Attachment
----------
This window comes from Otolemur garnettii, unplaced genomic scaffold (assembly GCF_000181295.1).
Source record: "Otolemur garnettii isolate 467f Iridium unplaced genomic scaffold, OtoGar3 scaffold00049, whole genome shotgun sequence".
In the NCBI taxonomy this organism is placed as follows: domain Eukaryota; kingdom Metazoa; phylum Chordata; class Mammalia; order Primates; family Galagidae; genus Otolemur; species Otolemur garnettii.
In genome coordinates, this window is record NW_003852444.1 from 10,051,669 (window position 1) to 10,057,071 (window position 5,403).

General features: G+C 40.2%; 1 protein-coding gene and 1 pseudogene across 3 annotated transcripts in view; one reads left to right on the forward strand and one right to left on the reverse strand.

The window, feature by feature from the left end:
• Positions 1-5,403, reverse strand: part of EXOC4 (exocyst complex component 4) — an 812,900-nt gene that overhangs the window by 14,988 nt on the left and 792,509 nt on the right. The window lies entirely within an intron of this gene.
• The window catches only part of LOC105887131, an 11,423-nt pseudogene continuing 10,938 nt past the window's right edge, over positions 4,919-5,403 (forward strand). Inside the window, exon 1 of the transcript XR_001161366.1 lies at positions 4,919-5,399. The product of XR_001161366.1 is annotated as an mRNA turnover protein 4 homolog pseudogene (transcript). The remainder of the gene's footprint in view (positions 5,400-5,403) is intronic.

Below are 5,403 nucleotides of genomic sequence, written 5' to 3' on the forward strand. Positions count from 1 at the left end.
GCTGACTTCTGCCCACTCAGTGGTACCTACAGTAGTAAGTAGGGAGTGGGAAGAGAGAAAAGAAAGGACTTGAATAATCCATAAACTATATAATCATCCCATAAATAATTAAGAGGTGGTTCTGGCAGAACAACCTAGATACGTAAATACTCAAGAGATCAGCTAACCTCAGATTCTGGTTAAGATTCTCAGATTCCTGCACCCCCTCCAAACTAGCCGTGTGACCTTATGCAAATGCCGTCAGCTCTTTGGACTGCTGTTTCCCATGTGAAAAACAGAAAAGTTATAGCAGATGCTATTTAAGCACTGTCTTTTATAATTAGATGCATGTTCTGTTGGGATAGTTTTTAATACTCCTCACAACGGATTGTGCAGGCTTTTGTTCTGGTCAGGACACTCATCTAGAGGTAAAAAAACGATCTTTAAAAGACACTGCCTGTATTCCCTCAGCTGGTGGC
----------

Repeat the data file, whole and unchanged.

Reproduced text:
This window comes from Otolemur garnettii, unplaced genomic scaffold (assembly GCF_000181295.1).
Source record: "Otolemur garnettii isolate 467f Iridium unplaced genomic scaffold, OtoGar3 scaffold00049, whole genome shotgun sequence".
In the NCBI taxonomy this organism is placed as follows: domain Eukaryota; kingdom Metazoa; phylum Chordata; class Mammalia; order Primates; family Galagidae; genus Otolemur; species Otolemur garnettii.
In genome coordinates, this window is record NW_003852444.1 from 10,051,669 (window position 1) to 10,057,071 (window position 5,403).

General features: G+C 40.2%; 1 protein-coding gene and 1 pseudogene across 3 annotated transcripts in view; one reads left to right on the forward strand and one right to left on the reverse strand.

The window, feature by feature from the left end:
• Positions 1-5,403, reverse strand: part of EXOC4 (exocyst complex component 4) — an 812,900-nt gene that overhangs the window by 14,988 nt on the left and 792,509 nt on the right. The window lies entirely within an intron of this gene.
• The window catches only part of LOC105887131, an 11,423-nt pseudogene continuing 10,938 nt past the window's right edge, over positions 4,919-5,403 (forward strand). Inside the window, exon 1 of the transcript XR_001161366.1 lies at positions 4,919-5,399. The product of XR_001161366.1 is annotated as an mRNA turnover protein 4 homolog pseudogene (transcript). The remainder of the gene's footprint in view (positions 5,400-5,403) is intronic.

Below are 5,403 nucleotides of genomic sequence, written 5' to 3' on the forward strand. Positions count from 1 at the left end.
GCTGACTTCTGCCCACTCAGTGGTACCTACAGTAGTAAGTAGGGAGTGGGAAGAGAGAAAAGAAAGGACTTGAATAATCCATAAACTATATAATCATCCCATAAATAATTAAGAGGTGGTTCTGGCAGAACAACCTAGATACGTAAATACTCAAGAGATCAGCTAACCTCAGATTCTGGTTAAGATTCTCAGATTCCTGCACCCCCTCCAAACTAGCCGTGTGACCTTATGCAAATGCCGTCAGCTCTTTGGACTGCTGTTTCCCATGTGAAAAACAGAAAAGTTATAGCAGATGCTATTTAAGCACTGTCTTTTATAATTAGATGCATGTTCTGTTGGGATAGTTTTTAATACTCCTCACAACGGATTGTGCAGGCTTTTGTTCTGGTCAGGACACTCATCTAGAGGTAAAAAAACGATCTTTAAAAGACACTGCCTGTATTCCCTCAGCTGGTGGC